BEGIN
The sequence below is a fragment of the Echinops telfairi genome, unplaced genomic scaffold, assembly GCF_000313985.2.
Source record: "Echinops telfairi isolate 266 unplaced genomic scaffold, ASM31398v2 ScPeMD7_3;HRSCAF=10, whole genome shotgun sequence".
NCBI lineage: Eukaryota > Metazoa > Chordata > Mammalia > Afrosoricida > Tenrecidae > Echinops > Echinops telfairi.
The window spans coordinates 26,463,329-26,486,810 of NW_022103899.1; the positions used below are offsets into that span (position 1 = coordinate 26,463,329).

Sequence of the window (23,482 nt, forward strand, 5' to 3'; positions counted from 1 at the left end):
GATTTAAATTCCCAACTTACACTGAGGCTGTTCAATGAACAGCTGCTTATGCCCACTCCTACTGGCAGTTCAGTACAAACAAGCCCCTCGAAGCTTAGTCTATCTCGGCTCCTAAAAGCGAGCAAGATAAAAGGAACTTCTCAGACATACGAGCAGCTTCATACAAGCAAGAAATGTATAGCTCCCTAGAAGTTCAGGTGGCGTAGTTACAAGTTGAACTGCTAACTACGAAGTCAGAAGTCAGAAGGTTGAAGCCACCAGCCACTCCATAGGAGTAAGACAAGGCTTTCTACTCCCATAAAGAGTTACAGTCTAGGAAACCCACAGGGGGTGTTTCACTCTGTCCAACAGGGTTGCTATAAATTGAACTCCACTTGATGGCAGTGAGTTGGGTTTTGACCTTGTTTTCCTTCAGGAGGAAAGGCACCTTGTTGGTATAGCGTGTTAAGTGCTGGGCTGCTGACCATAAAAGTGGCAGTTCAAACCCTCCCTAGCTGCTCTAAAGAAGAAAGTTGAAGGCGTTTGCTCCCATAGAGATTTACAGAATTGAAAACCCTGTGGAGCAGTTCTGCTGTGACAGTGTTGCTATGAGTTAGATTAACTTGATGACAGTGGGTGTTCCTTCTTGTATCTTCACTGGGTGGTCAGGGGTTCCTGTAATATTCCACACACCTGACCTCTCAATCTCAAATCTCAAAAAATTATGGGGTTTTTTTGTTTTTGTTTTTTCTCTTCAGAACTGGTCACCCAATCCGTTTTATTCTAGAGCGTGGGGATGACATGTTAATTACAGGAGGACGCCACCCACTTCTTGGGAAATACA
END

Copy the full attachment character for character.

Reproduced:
The sequence below is a fragment of the Echinops telfairi genome, unplaced genomic scaffold, assembly GCF_000313985.2.
Source record: "Echinops telfairi isolate 266 unplaced genomic scaffold, ASM31398v2 ScPeMD7_3;HRSCAF=10, whole genome shotgun sequence".
NCBI lineage: Eukaryota > Metazoa > Chordata > Mammalia > Afrosoricida > Tenrecidae > Echinops > Echinops telfairi.
The window spans coordinates 26,463,329-26,486,810 of NW_022103899.1; the positions used below are offsets into that span (position 1 = coordinate 26,463,329).

Sequence of the window (23,482 nt, forward strand, 5' to 3'; positions counted from 1 at the left end):
GATTTAAATTCCCAACTTACACTGAGGCTGTTCAATGAACAGCTGCTTATGCCCACTCCTACTGGCAGTTCAGTACAAACAAGCCCCTCGAAGCTTAGTCTATCTCGGCTCCTAAAAGCGAGCAAGATAAAAGGAACTTCTCAGACATACGAGCAGCTTCATACAAGCAAGAAATGTATAGCTCCCTAGAAGTTCAGGTGGCGTAGTTACAAGTTGAACTGCTAACTACGAAGTCAGAAGTCAGAAGGTTGAAGCCACCAGCCACTCCATAGGAGTAAGACAAGGCTTTCTACTCCCATAAAGAGTTACAGTCTAGGAAACCCACAGGGGGTGTTTCACTCTGTCCAACAGGGTTGCTATAAATTGAACTCCACTTGATGGCAGTGAGTTGGGTTTTGACCTTGTTTTCCTTCAGGAGGAAAGGCACCTTGTTGGTATAGCGTGTTAAGTGCTGGGCTGCTGACCATAAAAGTGGCAGTTCAAACCCTCCCTAGCTGCTCTAAAGAAGAAAGTTGAAGGCGTTTGCTCCCATAGAGATTTACAGAATTGAAAACCCTGTGGAGCAGTTCTGCTGTGACAGTGTTGCTATGAGTTAGATTAACTTGATGACAGTGGGTGTTCCTTCTTGTATCTTCACTGGGTGGTCAGGGGTTCCTGTAATATTCCACACACCTGACCTCTCAATCTCAAATCTCAAAAAATTATGGGGTTTTTTTGTTTTTGTTTTTTCTCTTCAGAACTGGTCACCCAATCCGTTTTATTCTAGAGCGTGGGGATGACATGTTAATTACAGGAGGACGCCACCCACTTCTTGGGAAATACA